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Dean's view: Liberal arts education opens new world of options to graduates

Susan N. Maher An opinion piece in the Washington Post in March was headlined “Enough with trashing the liberal arts. Stop being stupid.” A valuable tradition of educational training, writer Valerie Strauss lamented in the piece, has become a political football with governors and presidential candidates questioning the need for any more philosophy, French or anthropology majors (among the disciplines that have been questioned).

Strauss argued, “For years now, business leaders have been saying loudly that the skills learned in liberal arts education are exactly what they are looking for in employees.”

Liberal arts training leads to creative problem-solving, effective communication, the understanding of cultural traditions and global currents, and a deeper knowledge of humanity to a thorough exercising of the mind.

In six years as dean of the College of Liberal Arts at the University of Minnesota Duluth, I have met scores of alumni who majored in liberal arts disciplines. These individuals have contributed greatly to Minnesota and the nation as doctors, CEOs, entrepreneurs, creative writers, nonprofit founders, lawyers, urban planners, community and spiritual leaders, and government officials. And, yes, some students follow their professors into the academy and become the next generation of college teachers.

Alumni from the UMD College of Liberal Arts are the best advertisements for this form of education, one that asks students to think across disciplines and traditions, to learn that writing is fundamental to understanding, and to value their innate creativity.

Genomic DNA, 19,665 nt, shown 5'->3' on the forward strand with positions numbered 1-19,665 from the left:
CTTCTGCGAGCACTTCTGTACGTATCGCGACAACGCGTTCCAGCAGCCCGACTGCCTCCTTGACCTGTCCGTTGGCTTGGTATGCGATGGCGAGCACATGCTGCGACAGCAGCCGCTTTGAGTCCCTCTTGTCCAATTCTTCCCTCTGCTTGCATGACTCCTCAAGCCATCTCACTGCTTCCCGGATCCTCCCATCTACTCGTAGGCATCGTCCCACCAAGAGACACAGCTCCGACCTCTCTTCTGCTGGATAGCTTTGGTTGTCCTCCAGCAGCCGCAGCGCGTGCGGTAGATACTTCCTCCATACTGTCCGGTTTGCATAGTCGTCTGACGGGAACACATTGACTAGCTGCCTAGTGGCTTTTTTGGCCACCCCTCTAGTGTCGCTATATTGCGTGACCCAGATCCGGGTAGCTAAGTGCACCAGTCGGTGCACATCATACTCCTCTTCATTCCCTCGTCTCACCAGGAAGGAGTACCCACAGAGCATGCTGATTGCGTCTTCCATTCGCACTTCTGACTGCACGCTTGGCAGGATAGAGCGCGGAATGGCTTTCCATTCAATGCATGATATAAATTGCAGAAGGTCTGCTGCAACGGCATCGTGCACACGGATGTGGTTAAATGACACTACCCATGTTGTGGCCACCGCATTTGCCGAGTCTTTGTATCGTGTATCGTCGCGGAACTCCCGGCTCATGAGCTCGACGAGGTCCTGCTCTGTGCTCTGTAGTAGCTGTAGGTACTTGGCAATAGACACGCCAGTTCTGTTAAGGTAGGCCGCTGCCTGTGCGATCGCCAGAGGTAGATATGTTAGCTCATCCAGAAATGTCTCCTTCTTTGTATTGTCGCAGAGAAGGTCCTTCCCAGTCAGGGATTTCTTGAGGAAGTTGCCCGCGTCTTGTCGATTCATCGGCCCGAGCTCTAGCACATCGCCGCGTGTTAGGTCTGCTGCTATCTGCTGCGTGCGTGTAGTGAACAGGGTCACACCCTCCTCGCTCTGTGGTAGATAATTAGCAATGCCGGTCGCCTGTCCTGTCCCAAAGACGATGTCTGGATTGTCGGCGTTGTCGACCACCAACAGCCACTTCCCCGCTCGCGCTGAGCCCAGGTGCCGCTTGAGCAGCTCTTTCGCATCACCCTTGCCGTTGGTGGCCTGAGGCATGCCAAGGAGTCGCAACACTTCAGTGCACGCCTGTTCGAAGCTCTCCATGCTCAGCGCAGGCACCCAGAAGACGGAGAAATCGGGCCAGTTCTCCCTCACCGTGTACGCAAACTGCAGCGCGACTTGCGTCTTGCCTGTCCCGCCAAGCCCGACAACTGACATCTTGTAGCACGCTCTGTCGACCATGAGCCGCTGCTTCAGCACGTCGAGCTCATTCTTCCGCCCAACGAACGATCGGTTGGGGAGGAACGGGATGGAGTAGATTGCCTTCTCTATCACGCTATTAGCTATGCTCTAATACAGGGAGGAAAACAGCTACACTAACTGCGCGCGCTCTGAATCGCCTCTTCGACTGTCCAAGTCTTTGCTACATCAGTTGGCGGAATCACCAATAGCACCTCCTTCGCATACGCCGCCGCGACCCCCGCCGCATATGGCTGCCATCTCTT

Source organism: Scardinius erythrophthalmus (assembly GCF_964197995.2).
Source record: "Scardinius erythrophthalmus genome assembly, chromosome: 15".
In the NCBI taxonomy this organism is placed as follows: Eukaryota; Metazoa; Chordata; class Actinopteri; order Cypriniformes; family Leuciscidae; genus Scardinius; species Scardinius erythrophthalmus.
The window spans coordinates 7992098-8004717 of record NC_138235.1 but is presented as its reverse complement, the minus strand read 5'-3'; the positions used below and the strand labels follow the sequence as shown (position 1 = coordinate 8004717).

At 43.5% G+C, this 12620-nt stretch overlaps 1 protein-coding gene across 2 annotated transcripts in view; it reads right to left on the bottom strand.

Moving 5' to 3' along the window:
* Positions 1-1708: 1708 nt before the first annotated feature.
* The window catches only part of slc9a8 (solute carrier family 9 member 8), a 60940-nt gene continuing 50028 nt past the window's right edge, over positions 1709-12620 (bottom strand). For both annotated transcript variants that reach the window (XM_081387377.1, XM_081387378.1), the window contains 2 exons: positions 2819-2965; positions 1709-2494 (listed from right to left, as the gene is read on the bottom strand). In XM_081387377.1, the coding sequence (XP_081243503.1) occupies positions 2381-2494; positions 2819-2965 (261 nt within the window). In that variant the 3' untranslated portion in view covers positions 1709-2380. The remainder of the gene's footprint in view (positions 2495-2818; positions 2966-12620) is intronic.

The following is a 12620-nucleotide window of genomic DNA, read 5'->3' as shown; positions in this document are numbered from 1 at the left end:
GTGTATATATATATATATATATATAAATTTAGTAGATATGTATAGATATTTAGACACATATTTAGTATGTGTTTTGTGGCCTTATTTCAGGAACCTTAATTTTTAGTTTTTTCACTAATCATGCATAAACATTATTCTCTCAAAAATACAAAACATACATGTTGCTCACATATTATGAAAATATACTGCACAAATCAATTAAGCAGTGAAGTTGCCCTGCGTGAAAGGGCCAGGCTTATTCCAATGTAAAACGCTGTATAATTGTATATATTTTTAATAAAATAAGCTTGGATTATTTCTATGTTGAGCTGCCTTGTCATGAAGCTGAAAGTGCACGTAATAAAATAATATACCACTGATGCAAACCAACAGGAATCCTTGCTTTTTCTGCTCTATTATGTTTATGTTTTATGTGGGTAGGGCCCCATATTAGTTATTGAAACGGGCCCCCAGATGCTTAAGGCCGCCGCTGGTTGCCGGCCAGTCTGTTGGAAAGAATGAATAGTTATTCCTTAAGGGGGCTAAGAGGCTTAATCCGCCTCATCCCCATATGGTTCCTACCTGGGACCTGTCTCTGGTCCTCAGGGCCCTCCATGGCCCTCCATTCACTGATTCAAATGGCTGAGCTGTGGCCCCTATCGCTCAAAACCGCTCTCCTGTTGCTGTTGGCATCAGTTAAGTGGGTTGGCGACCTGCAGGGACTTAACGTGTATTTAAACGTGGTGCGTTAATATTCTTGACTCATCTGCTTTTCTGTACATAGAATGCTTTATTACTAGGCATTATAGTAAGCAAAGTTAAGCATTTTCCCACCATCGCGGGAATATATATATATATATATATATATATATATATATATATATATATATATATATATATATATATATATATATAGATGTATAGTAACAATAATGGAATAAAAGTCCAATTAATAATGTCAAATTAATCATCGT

Liberal arts colleges have not stood still in time. At UMD, the college I lead has added important new programs for 21st-century professions: graduate and undergraduate degrees in tribal administration and governance that are setting the standard nationally; a bachelor of science in linguistics that prepares students for careers in internet technology, security fields and cognitive science; a unique bachelor of arts degree in cultural entrepreneurship that is connecting UMD to institutions in Canada, Norway, the Netherlands, Germany and China; and a bachelor of arts in geographical information systems that opens doors in engineering firms, government offices and businesses. These new programs are paving the way into exciting careers for UMD graduates.

Our large programs in communication and criminology are among the very best of their kind in the Midwest.

Shakespeare’s First Folio is coming to UMD this fall — the only site in Minnesota — because of the strength of our literary program in English and UMD’s commitment to arts and humanities.

Learning another language is a standout skill in this economy, and at UMD any student can add the study of language and culture in Chinese, French, German, Russian and Spanish. These College of Liberal Arts majors literally have a world of career options in front of them.

I could go on and on. Research shows that within 10 years, liberal arts graduates are financially secure in many satisfying careers. Research also shows that liberal arts graduates are among the happiest people because their college education also prepared them to be citizens of communities and learners for life. Education isn’t just about making money; it’s about making a good life.

Commencement at UMD was last weekend, and a new cohort of College of Liberal Arts graduates entered a new stage in life, prepared to work, prepared to serve and prepared to lead. They are a tribute to the continued importance of liberal arts education in the 21st century.

Susan N. Maher is dean of the College of Liberal Arts at the University of Minnesota Duluth.

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